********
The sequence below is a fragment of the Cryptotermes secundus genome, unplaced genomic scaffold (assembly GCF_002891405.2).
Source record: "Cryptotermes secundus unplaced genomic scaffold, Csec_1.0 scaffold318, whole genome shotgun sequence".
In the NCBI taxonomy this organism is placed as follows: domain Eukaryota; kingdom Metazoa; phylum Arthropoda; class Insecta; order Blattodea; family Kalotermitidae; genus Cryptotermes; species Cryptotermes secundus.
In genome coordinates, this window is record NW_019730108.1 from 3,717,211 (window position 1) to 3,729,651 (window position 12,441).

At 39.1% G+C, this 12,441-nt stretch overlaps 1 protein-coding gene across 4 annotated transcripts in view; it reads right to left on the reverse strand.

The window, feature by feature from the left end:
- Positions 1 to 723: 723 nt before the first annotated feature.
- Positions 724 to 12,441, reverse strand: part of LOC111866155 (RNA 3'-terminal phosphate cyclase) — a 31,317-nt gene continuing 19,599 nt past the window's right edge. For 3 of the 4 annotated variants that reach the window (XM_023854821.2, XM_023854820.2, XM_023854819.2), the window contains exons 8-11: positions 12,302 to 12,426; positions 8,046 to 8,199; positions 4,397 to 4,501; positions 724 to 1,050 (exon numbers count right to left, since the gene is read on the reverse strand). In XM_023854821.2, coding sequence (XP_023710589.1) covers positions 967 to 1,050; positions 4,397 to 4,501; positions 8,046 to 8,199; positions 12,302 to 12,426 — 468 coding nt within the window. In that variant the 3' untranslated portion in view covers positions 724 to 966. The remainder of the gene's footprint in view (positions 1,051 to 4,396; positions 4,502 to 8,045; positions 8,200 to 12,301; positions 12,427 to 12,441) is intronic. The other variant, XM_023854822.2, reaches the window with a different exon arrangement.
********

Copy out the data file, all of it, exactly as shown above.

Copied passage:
The sequence below is a fragment of the Cryptotermes secundus genome, unplaced genomic scaffold (assembly GCF_002891405.2).
Source record: "Cryptotermes secundus unplaced genomic scaffold, Csec_1.0 scaffold318, whole genome shotgun sequence".
In the NCBI taxonomy this organism is placed as follows: domain Eukaryota; kingdom Metazoa; phylum Arthropoda; class Insecta; order Blattodea; family Kalotermitidae; genus Cryptotermes; species Cryptotermes secundus.
In genome coordinates, this window is record NW_019730108.1 from 3,717,211 (window position 1) to 3,729,651 (window position 12,441).

At 39.1% G+C, this 12,441-nt stretch overlaps 1 protein-coding gene across 4 annotated transcripts in view; it reads right to left on the reverse strand.

The window, feature by feature from the left end:
- Positions 1 to 723: 723 nt before the first annotated feature.
- Positions 724 to 12,441, reverse strand: part of LOC111866155 (RNA 3'-terminal phosphate cyclase) — a 31,317-nt gene continuing 19,599 nt past the window's right edge. For 3 of the 4 annotated variants that reach the window (XM_023854821.2, XM_023854820.2, XM_023854819.2), the window contains exons 8-11: positions 12,302 to 12,426; positions 8,046 to 8,199; positions 4,397 to 4,501; positions 724 to 1,050 (exon numbers count right to left, since the gene is read on the reverse strand). In XM_023854821.2, coding sequence (XP_023710589.1) covers positions 967 to 1,050; positions 4,397 to 4,501; positions 8,046 to 8,199; positions 12,302 to 12,426 — 468 coding nt within the window. In that variant the 3' untranslated portion in view covers positions 724 to 966. The remainder of the gene's footprint in view (positions 1,051 to 4,396; positions 4,502 to 8,045; positions 8,200 to 12,301; positions 12,427 to 12,441) is intronic. The other variant, XM_023854822.2, reaches the window with a different exon arrangement.